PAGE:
# $G$ uncountable implies $K(G,1)$ is not a finite CW complex

I have read that $$H^i(K(\mathbb{R},1)$$) has rank $$2^\omega$$ for any $$i\in \mathbb{N}$$ (see Thurston's comment here Nontrivial finite group with trivial group homologies?) therefore $$K(\mathbb{R},1)$$ is not a finite CW complex and even the $$n$$-skeleton is not finite for any $$n$$.

On the other hand there are infinite (discrete) Lie groups $$\pi$$, such that $$K(\pi,1)$$ is finite. For example consider $$\pi = \pi_1 (E)$$ where $$E\subset \mathbb{S}^3$$ is the knot exterior of a knot. This seems to be a rather lucky case as we know that $$K(F,1)$$ is non finite for any discrete finite group $$F$$.

This made me wonder if the following is true:

Is $$K(G,1)$$ an infinite CW complex for any $$G$$ Lie group of dimension greater than 1?

What are other examples of $$G$$ such that $$K(G,1)$$ is finite?

Note: infinite CW complex is the same as being non compact.

For any finite CW-complex $$X$$ and any basepoint $$x \in X$$, the fundamental group $$\pi_1(X,x)$$ is finitely presented. (This is a consequence of the Seifert-van Kampen theorem.) In particular, the group itself is a quotient of a finitely generated free group, and hence must be a countable set.
However, if $$G$$ is a Lie group of positive dimension, then the underlying set of $$G$$ is uncountable. Therefore, no $$K(G,1)$$ can have the homotopy type of a finite CW-complex.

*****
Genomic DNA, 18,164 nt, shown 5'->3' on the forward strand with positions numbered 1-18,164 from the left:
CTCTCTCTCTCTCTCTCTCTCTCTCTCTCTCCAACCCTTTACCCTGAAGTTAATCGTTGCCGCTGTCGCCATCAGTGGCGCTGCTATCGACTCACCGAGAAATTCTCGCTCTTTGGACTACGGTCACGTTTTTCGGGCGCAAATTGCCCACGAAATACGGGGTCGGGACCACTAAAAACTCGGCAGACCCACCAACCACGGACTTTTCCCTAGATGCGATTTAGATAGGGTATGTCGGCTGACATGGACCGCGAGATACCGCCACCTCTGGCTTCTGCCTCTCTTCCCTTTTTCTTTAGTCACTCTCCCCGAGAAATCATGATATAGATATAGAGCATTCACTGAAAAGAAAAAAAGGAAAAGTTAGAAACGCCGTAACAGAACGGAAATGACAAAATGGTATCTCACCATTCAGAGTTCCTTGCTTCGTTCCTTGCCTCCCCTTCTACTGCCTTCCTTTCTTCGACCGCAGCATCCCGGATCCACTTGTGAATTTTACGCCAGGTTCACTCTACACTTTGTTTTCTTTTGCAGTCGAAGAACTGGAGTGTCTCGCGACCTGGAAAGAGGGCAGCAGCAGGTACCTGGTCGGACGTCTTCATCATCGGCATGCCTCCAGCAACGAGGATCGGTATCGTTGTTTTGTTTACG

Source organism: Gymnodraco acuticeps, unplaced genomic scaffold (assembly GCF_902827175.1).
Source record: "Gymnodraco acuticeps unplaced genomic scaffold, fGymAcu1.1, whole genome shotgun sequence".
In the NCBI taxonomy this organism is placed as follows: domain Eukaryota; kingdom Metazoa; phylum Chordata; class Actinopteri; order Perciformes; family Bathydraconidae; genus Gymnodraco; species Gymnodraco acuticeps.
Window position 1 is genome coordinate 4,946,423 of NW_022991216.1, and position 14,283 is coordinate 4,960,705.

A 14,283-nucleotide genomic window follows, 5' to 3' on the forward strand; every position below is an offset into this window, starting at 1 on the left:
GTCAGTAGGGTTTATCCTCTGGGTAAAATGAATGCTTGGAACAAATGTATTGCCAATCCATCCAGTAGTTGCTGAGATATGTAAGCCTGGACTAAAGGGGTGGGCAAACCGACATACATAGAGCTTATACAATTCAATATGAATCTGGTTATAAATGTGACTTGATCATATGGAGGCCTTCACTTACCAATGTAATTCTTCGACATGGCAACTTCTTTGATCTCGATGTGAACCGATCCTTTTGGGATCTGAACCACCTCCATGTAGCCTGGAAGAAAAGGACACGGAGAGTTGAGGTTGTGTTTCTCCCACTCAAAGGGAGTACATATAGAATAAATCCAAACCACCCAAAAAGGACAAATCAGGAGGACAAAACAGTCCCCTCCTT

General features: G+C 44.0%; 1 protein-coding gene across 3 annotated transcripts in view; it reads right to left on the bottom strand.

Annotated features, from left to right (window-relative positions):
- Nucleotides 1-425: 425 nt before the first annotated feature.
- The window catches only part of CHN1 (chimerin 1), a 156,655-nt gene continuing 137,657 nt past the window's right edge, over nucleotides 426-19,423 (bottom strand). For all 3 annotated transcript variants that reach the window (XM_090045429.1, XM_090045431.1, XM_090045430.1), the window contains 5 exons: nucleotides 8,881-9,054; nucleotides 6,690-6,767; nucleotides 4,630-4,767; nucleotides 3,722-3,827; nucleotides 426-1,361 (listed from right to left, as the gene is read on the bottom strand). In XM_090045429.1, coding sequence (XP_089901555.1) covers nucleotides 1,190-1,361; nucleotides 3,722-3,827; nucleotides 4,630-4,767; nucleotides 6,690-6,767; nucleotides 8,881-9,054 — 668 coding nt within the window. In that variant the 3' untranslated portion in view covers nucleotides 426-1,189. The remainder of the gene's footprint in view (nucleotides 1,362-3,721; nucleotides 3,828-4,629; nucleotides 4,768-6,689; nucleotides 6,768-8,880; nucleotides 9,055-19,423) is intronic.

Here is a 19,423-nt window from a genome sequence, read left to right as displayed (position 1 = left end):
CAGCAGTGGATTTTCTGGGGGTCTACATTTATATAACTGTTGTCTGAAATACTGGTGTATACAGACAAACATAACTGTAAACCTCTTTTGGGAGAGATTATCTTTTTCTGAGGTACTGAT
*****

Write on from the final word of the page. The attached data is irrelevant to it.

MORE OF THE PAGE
• Thank you Tyler, do you know of other interesting classes of groups (a part from knot exteriors) that have finite $K(\pi,1)$? – Warlock of Firetop Mountain Mar 14 at 19:49
• I think you should add that you consider $K(G^\delta,1)$, that is, $G$ is equipped with the discrete topology (which it is typically not if called a Lie group of positive dimension). Otherwise, I would not even know what $K(G,1)$ was supposed to mean. – Sebastian Goette Mar 15 at 11:28
• @SebastianGoette sorry maybe I am missing something, doesn't the definition of $K(G,1)$ depend just on the group structure of $G$? – Warlock of Firetop Mountain Mar 16 at 21:59
• The definition says $\pi_1(K(G,1))\cong G$ and $\pi_k(K(G,1))=0$ otherwise. Now everything hinges on your understanding of "$\cong$". If you say "Lie group of positive dimension", I think that you want the group with its topology and differentiable structure. On the other, $\pi_1(X)$ is classically just a discrete group. But there might be a context where the functor $\pi_1$ can take values in groups with additional structure (in which case $K(G,1)$ should be related to the classifying space $BG$ in that category). I just wanted to avoid any misunderstandings. – Sebastian Goette Mar 17 at 9:50